40s: As my career was well established I gave a little more attention to my personal life. In my early 40’s I went from being a single city girl, devoted to her career, to being married to a widower, with three young adult kids, a live-in toddler grandson, a house in the suburbs, three cats, a dog and a ferret. Obviously, my life expanded 150% overnight! A very welcome expansion but a 360º turnaround, to be sure.
50s: I live with my husband and our grandson, now a teenager, in the same house, with one dog and one cat. I have enormous energy and “lust for life” to quote Iggy Pop. I will most likely follow my father’s footsteps he retired at 78. I love my job !
Thoughts on aging?
The downside …is the sensation that I’m drying up. As a result, I have become a little nuts with eating generous amounts of fats every day: butter, coconut oil, avocado, olive oil, crispy chicken skin, nuts, etc… I have the humidifier on every night in our bedroom, and I refuse to put the heater on in my car unless it’s absolutely freezing. That warm forced air is deadly!
For the brain, I started taking piano lessons again after 40 years, and practice (almost) every night. This definitely keeps the wheels well greased! One more thing I dislike is the creeping sensation that, in the workplace, your opinion doesn’t matter as much anymore. My business is a business of young people, I’m often the oldest person in the room on a job, and I often get stares if I speak up.
The upside… I don’t care as much anymore about how my appearance or my opinions are perceived, I feel like Olive Oil (from Popeye): “I am what I am, and that’s all that I am” As an older person, the formerly prevalent sexual tension that colored every exchange with people (esp. men) has almost entirely faded away, so every little signal that used to be so loaded, is now irrelevant. It is unbelievably freeing: I use to color my hair to hide the gray, I don’t care anymore and have let it grow naturally. I used to never talk to strangers in elevators, or in waiting lines, I don’t care anymore and talk to anyone I feel like talking to. And about my opinions: experience and time have certainly proven to me what works for me, what I was right to believe in from the start, and what I was right to discard as not relevant. So, as I used to be hesitant about many things, now I just know. That’s tremendously empowering. Another thing is that, at this point in life, I have had certain friends for a very long time, and have gone through many trials of life with them by my side. I love this feeling that I have a tribe and I will never get kicked out of this tribe. Lastly, I have now been through serious challenges and know exactly how strong I am and that I can count on myself in times of stress. I might forget my keys or lose my glasses, but I don’t break, I’m solid!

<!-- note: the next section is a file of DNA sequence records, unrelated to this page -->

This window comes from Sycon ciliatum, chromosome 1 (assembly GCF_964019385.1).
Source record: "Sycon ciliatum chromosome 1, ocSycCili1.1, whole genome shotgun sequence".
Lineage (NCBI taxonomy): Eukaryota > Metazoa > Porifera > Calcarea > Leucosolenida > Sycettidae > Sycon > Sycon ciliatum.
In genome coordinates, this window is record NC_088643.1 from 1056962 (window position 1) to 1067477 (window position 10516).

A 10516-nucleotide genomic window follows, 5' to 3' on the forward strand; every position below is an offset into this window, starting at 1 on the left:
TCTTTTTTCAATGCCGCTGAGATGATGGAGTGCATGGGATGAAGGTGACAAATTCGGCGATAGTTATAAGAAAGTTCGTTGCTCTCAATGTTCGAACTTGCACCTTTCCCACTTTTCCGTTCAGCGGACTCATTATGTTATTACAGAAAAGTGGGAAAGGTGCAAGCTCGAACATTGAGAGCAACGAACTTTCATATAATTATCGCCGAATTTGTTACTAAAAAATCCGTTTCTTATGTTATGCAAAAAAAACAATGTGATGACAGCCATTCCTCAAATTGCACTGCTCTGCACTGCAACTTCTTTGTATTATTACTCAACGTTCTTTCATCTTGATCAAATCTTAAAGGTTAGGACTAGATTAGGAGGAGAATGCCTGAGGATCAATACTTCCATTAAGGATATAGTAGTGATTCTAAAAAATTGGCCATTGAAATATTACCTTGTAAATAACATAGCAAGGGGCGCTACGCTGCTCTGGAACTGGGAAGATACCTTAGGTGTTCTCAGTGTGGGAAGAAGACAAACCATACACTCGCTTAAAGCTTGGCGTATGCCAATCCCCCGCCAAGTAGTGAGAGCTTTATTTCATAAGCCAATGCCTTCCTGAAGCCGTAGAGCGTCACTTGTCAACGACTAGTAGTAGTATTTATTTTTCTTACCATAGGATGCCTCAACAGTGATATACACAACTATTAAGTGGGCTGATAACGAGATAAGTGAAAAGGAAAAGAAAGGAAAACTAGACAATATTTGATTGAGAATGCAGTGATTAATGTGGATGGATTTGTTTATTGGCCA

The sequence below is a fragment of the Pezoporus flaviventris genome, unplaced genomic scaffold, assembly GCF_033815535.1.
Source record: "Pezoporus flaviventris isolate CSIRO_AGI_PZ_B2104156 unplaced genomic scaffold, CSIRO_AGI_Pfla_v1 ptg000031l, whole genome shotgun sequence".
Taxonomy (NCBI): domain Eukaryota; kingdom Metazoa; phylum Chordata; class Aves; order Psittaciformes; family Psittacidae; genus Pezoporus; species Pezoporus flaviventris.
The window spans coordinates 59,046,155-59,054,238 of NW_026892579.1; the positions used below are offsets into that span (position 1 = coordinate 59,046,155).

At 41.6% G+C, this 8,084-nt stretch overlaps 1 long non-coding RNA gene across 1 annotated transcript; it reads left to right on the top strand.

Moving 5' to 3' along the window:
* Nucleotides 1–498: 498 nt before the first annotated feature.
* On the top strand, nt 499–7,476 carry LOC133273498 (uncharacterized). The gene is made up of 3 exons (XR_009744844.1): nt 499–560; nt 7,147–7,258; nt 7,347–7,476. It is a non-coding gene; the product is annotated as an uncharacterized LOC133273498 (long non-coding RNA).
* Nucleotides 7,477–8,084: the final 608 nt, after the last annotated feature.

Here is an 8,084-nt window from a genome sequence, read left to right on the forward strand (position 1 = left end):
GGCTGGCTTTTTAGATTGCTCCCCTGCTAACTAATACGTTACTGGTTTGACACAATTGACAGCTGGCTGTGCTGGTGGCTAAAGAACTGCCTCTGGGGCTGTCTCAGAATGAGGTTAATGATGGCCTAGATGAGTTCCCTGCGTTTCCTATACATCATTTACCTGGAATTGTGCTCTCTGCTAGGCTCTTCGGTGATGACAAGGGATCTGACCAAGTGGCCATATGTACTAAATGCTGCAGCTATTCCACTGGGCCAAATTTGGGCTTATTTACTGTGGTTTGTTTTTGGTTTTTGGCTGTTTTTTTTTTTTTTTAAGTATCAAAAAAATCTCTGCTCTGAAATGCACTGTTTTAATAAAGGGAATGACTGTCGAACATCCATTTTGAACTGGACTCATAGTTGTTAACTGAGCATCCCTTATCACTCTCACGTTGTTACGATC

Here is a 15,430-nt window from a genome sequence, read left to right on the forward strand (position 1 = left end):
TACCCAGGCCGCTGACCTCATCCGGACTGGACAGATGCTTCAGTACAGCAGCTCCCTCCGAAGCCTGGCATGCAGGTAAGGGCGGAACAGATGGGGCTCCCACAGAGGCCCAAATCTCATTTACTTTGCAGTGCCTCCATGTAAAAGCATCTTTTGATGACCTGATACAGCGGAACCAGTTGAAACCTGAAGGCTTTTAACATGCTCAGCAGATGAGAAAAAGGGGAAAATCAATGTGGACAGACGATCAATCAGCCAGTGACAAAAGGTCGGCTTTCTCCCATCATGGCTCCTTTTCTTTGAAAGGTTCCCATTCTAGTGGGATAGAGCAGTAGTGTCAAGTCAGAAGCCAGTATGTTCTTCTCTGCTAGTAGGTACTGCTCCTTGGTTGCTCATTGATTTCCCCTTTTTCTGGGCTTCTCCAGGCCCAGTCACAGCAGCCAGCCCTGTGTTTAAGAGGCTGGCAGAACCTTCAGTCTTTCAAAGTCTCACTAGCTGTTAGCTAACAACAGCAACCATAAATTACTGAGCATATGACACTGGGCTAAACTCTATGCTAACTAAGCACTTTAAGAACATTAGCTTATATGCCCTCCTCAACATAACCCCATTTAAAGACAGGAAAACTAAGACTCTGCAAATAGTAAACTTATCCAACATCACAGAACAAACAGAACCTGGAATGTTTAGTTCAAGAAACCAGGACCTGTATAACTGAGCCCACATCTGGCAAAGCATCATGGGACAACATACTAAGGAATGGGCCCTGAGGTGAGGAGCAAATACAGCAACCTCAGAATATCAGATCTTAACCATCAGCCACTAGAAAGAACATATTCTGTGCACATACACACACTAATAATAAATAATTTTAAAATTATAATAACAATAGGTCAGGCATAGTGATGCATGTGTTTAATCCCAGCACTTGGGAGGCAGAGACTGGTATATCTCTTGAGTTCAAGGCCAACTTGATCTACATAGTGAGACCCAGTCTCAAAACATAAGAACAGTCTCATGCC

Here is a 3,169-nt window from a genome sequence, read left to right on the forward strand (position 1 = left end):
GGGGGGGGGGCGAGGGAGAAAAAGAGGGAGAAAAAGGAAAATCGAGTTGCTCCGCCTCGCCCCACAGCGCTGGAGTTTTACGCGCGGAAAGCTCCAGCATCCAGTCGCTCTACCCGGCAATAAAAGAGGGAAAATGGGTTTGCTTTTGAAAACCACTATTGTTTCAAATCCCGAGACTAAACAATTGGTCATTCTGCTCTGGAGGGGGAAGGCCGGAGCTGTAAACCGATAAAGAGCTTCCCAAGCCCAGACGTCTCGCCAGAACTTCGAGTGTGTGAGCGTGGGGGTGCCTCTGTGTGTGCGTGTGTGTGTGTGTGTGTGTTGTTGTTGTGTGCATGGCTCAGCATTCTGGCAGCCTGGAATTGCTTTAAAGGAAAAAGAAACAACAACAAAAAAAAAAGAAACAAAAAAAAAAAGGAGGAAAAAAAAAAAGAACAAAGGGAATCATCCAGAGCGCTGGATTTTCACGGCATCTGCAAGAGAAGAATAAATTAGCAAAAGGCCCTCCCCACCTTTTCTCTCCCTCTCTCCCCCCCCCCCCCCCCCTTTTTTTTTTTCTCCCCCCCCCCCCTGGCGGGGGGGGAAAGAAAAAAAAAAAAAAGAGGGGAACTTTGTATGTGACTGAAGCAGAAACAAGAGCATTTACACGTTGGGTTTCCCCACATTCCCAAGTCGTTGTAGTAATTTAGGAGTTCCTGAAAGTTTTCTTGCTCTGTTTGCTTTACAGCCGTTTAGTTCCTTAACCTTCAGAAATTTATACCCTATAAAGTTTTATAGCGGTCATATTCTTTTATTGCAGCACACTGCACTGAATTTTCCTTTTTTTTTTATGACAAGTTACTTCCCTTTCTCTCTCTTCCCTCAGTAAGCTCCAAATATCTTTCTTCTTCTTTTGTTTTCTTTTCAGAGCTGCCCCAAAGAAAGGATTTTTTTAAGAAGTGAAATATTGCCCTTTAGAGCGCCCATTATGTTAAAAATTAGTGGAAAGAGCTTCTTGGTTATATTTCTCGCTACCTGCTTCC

Your advice to young women of today?
“Don’t be a victim! Stand up for yourself; no one is going to do it for you! And never settle; be inflexible when it comes to your core values. Pair up with a partner that is as solid, driven, and independent as you are.
Never apologize for what you believe in, even if it is unpopular.”
Images courtesy of Jocelyne unless credited otherwise.
FEW OF MY FAVORITE THINGS!
Book/Novel: Memoirs of Hadrian (1951) by Marguerite Yourcenar
Film: Ridicule (1996) by Patrice Leconte and Le Samourai (1967) by Jean-Pierre Melville
Scent: Feuilles de Tabac by Miller Harris, London
Flower: Dahlias in the deepest red and in light pink w/ yellow heart
City: New York City
Skincare product you can’t live without: Skin Serum made for my skin type
by Terri Lawton of Terri Lawton Skincare, LA
Lipstick: “Midnight Bloom” Edward Bess and “Black Honey” Clinique for everyday use.
Food/Meal/Cuisine: Burnt toast w/ butter and dark chocolate
Song: Can I please have 3 ?
“Killing Me Softly” sung by Lauryn Hill.
“My Way” sung by Sid Vicious
“Soul Love “ David Bowie
Style Icon: Lou Lou De La Falaise